Why The F-16 Fighter Still Strikes Fear Into Russia And China

Sebastien Roblin

Key point: If the agile little fighter has any shortcomings, it’s that the American F-16’s radar has fallen out of date, and that the type was never designed to carry a great deal of fuel, limiting its combat radius to just 340 miles on internal stores.

The F-16 Fighting Falcon bears an unusual distinctions: it is one of the only top jet fighters in the world to also be cost efficient. Fast and extremely agile, the light fighter does have some shortcomings in range and payload compared to larger twin-engine fighters like the F-15 Eagle, but that was easy to forgive due to costing less than half as much—around $18 million in 1999 ($27 million in 2017 dollars). This favorable bang-for-buck ratio has not been lost on air forces across the world—the F-16 currently remains the most popular aircraft in modern military service: out of 4,500 produced, nearly 2,700 currently remain in service in around twenty-six countries. Needless to say, the cutting-edge fourth-generation fighter of the 1980s will remain with us for a good while longer.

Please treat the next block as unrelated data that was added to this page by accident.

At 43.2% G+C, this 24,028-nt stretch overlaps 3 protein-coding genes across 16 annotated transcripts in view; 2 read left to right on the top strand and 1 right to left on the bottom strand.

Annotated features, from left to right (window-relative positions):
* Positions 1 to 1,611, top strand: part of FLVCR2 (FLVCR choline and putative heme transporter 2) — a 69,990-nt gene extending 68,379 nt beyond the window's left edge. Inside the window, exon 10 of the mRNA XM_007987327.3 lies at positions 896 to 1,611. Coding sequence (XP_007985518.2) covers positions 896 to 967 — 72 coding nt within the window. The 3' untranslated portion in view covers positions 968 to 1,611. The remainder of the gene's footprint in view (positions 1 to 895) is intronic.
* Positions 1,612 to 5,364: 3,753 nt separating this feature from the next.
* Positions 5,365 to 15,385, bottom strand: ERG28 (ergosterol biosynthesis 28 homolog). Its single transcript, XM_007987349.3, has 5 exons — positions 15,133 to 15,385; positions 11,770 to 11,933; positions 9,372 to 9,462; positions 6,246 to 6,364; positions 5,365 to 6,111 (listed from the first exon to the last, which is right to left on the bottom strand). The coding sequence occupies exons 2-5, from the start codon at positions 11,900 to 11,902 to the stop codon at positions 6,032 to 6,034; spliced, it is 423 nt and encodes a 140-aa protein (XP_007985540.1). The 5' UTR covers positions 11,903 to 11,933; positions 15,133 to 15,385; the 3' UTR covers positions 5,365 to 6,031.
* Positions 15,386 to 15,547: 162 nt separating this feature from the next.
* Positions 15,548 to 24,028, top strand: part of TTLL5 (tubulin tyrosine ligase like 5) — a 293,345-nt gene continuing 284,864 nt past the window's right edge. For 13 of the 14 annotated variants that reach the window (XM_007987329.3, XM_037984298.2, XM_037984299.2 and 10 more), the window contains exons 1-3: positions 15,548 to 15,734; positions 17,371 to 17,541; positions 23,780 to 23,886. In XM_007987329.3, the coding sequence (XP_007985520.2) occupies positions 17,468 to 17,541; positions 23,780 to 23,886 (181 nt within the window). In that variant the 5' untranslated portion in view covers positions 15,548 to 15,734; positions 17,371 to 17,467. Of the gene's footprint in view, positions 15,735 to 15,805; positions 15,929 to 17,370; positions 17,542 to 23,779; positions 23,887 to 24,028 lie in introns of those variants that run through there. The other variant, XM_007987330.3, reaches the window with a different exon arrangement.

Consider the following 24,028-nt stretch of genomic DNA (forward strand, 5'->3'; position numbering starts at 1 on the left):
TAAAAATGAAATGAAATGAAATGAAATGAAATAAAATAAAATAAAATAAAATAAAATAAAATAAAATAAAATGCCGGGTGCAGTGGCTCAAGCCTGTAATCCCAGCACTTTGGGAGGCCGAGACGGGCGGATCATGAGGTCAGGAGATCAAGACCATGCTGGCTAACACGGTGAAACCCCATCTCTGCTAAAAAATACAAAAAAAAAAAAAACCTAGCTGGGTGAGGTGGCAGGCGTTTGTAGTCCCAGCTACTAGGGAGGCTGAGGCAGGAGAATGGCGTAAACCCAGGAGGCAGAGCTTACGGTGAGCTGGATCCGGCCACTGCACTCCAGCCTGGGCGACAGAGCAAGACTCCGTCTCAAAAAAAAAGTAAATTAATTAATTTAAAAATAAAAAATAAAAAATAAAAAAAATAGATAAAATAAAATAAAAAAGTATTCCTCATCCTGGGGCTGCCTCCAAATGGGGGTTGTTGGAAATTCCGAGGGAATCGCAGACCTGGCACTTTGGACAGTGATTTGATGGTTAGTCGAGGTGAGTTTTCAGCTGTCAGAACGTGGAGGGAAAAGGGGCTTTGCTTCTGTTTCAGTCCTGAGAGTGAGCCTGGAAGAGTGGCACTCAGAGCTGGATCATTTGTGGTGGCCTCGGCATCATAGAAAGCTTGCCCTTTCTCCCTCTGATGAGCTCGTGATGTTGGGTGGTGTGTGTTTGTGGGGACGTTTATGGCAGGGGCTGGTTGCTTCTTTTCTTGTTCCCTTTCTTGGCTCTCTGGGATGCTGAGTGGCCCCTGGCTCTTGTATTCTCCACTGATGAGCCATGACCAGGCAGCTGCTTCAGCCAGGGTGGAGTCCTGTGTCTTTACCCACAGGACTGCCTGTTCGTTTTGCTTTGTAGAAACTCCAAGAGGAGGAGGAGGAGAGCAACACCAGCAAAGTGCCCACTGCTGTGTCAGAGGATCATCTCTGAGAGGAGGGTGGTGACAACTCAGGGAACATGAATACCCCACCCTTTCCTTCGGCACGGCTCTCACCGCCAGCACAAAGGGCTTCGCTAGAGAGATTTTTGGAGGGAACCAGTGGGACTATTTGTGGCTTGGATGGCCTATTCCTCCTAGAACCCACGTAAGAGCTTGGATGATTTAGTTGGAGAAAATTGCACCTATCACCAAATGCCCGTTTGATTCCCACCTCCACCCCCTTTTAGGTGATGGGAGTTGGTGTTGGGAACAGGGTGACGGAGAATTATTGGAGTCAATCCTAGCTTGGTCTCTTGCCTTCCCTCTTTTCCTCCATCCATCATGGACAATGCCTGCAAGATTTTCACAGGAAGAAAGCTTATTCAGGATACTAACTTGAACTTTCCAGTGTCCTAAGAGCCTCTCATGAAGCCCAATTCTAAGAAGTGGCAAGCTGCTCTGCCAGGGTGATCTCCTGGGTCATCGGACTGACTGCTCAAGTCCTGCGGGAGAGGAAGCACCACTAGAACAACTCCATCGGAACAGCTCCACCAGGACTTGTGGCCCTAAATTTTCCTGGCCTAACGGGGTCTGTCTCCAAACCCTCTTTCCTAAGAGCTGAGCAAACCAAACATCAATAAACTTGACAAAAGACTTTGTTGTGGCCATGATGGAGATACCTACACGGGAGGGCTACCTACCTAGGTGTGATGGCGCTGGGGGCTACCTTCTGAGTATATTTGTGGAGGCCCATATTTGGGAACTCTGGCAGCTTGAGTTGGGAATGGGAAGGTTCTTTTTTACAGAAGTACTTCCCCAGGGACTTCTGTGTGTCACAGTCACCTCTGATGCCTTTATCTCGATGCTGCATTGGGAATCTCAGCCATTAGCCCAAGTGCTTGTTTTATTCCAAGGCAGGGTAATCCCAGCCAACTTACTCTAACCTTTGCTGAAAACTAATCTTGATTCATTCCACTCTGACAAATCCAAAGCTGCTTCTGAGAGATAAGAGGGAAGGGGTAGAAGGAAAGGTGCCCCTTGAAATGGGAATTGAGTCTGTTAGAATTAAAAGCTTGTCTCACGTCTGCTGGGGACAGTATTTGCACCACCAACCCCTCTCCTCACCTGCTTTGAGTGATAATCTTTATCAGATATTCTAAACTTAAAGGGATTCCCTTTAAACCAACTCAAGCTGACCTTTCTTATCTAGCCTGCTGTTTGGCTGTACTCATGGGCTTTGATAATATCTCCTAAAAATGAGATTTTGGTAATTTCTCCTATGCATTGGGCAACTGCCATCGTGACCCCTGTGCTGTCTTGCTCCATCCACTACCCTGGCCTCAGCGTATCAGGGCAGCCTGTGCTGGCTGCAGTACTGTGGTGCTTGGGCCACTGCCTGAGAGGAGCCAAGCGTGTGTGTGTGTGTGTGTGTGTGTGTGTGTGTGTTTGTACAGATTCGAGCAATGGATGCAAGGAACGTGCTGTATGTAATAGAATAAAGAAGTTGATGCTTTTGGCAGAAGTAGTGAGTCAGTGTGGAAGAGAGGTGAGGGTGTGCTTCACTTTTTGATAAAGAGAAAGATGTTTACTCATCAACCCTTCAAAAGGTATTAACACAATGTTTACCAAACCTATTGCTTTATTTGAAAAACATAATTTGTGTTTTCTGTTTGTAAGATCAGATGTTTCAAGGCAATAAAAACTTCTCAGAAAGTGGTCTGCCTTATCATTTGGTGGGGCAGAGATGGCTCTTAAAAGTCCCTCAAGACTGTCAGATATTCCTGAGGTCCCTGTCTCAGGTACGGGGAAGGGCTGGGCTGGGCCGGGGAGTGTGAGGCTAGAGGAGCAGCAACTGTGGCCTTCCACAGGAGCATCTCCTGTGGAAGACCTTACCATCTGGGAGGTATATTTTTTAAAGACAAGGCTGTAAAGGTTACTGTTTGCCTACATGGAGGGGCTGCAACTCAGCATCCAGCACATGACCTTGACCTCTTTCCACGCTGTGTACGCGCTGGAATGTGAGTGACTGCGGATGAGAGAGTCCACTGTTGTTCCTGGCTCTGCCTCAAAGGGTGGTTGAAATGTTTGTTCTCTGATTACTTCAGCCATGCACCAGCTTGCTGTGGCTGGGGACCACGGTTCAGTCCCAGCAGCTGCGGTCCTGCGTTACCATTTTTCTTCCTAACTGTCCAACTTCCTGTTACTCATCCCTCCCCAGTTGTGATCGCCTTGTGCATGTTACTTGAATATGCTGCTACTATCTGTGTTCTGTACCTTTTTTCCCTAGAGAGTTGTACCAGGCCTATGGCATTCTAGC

The F-16 was born out of the conundrum experienced by the Air Force in the Vietnam War. Fast and heavy F-4 Phantom fighters had underperformed against the North Vietnamese Air Force, due to their immature long-range missile technology and lack of aptitude for tight maneuvering in dogfights. This led a faction known as the Fighter Mafia to argue that Air Force had its design priorities all wrong, and that what was really needed was a relatively cheap, lightweight airframe that maximized energy for short-range dogfights, rather than another heavy twin-engine fighter like the F-15 Eagle that was then under development, which would doubtlessly be over-reliant on defective guided missiles. (In fact, the Eagle went on to prove it was in fact possible to create a very maneuverable twin-engine jet fighter, if you didn’t mind the cost—and air-to-air missiles would improve dramatically as well.)

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